Some useful perspective on myths about the “Dark Web”:
So What the Hell Is the Dark Web?
Of course, there is a technological space called the dark web, where
the servers of websites are hidden behind a veil of cryptography, and
users also enjoy strong anonymity protections. But that space is nothing
like the fairy tale that has been concocted around it; that of a
colossal ocean of digital stores selling exclusive products, where
criminals are free from prosecution. That characterization is not true.
Instead, the dark web is a small collection of sites that reflect the limited number of good, bad, and downright weird humans that use it. Doctors can give impartial advice to drug users, who come out of the woodwork because of the anonymity awarded to them by Tor; Chinese citizens can discuss whatever they like and circumvent The Great Firewall, and, yes, the dark web is also used to host some seriously depraved sites, such as extreme pornography. At the moment, the space is probably used mostly for criminal purposes, but its relevance to the world of cybercrime and other domains has been grossly exaggerated.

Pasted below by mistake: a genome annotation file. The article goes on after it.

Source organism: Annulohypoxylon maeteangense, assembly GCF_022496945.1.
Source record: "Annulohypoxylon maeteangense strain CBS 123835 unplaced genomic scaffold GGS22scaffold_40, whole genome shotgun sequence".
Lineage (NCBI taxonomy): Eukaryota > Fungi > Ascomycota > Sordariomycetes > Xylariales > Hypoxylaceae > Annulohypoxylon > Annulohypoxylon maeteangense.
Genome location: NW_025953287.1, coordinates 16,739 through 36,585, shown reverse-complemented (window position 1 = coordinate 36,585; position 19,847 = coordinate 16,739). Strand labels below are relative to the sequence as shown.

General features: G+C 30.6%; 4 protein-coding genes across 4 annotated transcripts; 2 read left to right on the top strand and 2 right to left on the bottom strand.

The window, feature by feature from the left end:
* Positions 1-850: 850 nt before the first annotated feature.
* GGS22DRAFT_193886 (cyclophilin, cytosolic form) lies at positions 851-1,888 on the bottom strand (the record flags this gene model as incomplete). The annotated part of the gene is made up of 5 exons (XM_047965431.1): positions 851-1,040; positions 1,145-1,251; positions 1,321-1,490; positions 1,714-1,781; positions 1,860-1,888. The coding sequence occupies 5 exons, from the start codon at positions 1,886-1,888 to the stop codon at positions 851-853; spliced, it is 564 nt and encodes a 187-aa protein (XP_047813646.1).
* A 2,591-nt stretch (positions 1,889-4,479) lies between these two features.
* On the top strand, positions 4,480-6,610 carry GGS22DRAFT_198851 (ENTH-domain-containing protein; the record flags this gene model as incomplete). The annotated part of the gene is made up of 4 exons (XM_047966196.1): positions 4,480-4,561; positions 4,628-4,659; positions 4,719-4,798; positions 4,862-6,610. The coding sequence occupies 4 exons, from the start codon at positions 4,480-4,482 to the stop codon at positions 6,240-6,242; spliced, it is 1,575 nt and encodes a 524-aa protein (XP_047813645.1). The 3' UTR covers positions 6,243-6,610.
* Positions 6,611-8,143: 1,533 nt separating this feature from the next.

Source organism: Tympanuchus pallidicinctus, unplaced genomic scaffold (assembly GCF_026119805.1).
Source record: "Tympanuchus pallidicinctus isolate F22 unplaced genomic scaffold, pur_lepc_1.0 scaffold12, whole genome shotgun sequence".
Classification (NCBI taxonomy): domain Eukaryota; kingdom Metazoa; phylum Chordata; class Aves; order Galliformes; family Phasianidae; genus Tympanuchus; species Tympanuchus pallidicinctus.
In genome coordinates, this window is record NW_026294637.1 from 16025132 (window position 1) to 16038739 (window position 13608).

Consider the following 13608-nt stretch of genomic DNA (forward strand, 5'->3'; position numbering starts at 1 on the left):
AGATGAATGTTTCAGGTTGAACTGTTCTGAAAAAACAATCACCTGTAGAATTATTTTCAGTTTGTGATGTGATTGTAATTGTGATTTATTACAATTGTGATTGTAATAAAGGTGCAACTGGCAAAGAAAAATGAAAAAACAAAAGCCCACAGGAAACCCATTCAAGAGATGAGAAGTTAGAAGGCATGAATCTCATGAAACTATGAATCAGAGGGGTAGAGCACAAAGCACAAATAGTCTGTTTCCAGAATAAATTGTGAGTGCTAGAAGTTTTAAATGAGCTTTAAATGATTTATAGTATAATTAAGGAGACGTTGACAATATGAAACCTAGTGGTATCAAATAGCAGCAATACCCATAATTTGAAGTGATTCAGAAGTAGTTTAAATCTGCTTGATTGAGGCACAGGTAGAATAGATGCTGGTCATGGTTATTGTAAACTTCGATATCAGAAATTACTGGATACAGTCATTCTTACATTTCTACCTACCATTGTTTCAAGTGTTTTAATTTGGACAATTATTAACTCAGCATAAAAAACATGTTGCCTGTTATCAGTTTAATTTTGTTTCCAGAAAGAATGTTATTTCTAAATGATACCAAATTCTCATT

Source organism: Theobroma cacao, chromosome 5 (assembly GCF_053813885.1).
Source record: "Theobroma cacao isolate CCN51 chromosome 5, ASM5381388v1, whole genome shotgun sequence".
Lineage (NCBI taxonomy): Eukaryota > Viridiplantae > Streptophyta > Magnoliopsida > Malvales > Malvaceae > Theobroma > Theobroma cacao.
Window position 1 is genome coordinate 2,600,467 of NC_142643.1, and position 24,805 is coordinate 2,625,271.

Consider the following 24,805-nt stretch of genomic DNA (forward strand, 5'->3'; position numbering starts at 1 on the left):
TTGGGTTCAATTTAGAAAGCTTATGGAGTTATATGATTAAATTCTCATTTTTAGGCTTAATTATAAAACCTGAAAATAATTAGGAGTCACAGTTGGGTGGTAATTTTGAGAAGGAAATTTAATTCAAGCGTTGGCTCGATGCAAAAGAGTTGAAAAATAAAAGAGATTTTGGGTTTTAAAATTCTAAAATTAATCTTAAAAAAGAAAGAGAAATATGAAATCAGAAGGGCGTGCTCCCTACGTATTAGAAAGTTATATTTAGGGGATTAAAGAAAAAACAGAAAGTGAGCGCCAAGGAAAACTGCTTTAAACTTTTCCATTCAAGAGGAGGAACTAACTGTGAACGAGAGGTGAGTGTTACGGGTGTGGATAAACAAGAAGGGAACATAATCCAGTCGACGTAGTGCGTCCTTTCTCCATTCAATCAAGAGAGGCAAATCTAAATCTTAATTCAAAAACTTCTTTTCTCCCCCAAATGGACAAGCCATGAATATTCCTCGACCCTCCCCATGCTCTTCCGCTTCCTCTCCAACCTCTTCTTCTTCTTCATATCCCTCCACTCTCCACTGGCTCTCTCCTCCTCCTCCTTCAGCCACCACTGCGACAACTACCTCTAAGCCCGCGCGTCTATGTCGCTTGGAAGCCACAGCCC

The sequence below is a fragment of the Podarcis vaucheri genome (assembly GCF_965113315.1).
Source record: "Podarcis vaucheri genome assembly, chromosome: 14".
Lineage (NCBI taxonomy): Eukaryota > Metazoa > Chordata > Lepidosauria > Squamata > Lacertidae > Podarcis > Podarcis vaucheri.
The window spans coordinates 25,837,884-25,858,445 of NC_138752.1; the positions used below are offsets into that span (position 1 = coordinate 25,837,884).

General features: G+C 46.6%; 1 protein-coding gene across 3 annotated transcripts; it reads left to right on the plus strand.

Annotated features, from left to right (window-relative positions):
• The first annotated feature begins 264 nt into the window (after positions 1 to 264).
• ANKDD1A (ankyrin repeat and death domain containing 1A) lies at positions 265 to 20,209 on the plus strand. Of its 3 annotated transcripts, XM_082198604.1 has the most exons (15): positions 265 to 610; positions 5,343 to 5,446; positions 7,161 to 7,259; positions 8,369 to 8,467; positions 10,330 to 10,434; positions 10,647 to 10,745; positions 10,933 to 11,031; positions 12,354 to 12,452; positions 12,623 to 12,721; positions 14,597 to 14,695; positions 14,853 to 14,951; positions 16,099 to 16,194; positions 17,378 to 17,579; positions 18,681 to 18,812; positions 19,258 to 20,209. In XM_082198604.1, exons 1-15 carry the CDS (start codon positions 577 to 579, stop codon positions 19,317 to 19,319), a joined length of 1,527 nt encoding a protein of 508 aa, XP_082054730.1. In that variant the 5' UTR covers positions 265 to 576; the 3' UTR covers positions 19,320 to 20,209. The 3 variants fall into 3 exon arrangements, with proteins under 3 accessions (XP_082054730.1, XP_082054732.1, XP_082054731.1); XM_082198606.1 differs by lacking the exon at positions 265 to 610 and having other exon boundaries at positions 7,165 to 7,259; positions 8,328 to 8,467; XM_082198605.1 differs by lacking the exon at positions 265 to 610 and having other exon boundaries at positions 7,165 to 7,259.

Looking beyond the scaremongering, however, the dark web actually has promise. In essence, it’s the World Wide Web as it was originally envisioned: a space beyond the control of individual states, where ideas
can be exchanged freely without fear of being censored. As countries continue to crack down on the web, its dark counterpart is only going to become more relevant as a place to discuss and connect with each other. We shouldn’t let the myth of the dark web ruin that potential.